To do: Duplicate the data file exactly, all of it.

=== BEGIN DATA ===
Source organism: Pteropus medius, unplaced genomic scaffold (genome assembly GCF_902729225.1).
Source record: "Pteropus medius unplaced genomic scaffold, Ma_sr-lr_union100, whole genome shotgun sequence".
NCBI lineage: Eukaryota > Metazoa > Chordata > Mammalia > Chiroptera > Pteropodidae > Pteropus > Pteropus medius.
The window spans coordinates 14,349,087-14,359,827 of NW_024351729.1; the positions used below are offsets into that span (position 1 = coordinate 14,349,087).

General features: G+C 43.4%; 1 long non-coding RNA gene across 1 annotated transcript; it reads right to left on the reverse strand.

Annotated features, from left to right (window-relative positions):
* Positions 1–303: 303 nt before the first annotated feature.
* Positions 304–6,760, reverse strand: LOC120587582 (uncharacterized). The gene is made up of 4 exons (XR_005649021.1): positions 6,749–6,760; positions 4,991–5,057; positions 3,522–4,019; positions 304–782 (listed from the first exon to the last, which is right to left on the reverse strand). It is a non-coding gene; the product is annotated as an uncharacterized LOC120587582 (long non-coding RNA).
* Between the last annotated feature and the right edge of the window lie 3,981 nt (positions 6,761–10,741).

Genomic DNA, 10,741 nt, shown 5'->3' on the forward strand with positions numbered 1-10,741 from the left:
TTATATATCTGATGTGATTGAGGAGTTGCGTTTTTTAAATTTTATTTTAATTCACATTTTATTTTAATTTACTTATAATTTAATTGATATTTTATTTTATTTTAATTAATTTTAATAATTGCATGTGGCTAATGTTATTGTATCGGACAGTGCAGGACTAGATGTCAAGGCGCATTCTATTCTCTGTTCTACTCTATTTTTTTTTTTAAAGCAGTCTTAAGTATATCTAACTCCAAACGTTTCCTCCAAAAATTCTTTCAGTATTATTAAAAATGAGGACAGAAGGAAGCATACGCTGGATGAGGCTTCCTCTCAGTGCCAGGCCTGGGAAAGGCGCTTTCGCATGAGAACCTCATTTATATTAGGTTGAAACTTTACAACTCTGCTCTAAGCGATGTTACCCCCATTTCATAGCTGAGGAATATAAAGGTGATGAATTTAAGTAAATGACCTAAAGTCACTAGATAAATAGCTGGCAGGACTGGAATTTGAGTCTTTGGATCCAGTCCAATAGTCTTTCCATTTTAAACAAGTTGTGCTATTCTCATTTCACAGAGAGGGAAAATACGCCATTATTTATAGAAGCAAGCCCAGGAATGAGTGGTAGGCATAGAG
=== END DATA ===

Source organism: Pteropus medius, unplaced genomic scaffold (genome assembly GCF_902729225.1).
Source record: "Pteropus medius unplaced genomic scaffold, Ma_sr-lr_union100, whole genome shotgun sequence".
NCBI lineage: Eukaryota > Metazoa > Chordata > Mammalia > Chiroptera > Pteropodidae > Pteropus > Pteropus medius.
The window spans coordinates 14,349,087-14,359,827 of NW_024351729.1; the positions used below are offsets into that span (position 1 = coordinate 14,349,087).

General features: G+C 43.4%; 1 long non-coding RNA gene across 1 annotated transcript; it reads right to left on the reverse strand.

Annotated features, from left to right (window-relative positions):
* Positions 1–303: 303 nt before the first annotated feature.
* Positions 304–6,760, reverse strand: LOC120587582 (uncharacterized). The gene is made up of 4 exons (XR_005649021.1): positions 6,749–6,760; positions 4,991–5,057; positions 3,522–4,019; positions 304–782 (listed from the first exon to the last, which is right to left on the reverse strand). It is a non-coding gene; the product is annotated as an uncharacterized LOC120587582 (long non-coding RNA).
* Between the last annotated feature and the right edge of the window lie 3,981 nt (positions 6,761–10,741).

Genomic DNA, 10,741 nt, shown 5'->3' on the forward strand with positions numbered 1-10,741 from the left:
TTATATATCTGATGTGATTGAGGAGTTGCGTTTTTTAAATTTTATTTTAATTCACATTTTATTTTAATTTACTTATAATTTAATTGATATTTTATTTTATTTTAATTAATTTTAATAATTGCATGTGGCTAATGTTATTGTATCGGACAGTGCAGGACTAGATGTCAAGGCGCATTCTATTCTCTGTTCTACTCTATTTTTTTTTTTAAAGCAGTCTTAAGTATATCTAACTCCAAACGTTTCCTCCAAAAATTCTTTCAGTATTATTAAAAATGAGGACAGAAGGAAGCATACGCTGGATGAGGCTTCCTCTCAGTGCCAGGCCTGGGAAAGGCGCTTTCGCATGAGAACCTCATTTATATTAGGTTGAAACTTTACAACTCTGCTCTAAGCGATGTTACCCCCATTTCATAGCTGAGGAATATAAAGGTGATGAATTTAAGTAAATGACCTAAAGTCACTAGATAAATAGCTGGCAGGACTGGAATTTGAGTCTTTGGATCCAGTCCAATAGTCTTTCCATTTTAAACAAGTTGTGCTATTCTCATTTCACAGAGAGGGAAAATACGCCATTATTTATAGAAGCAAGCCCAGGAATGAGTGGTAGGCATAGAG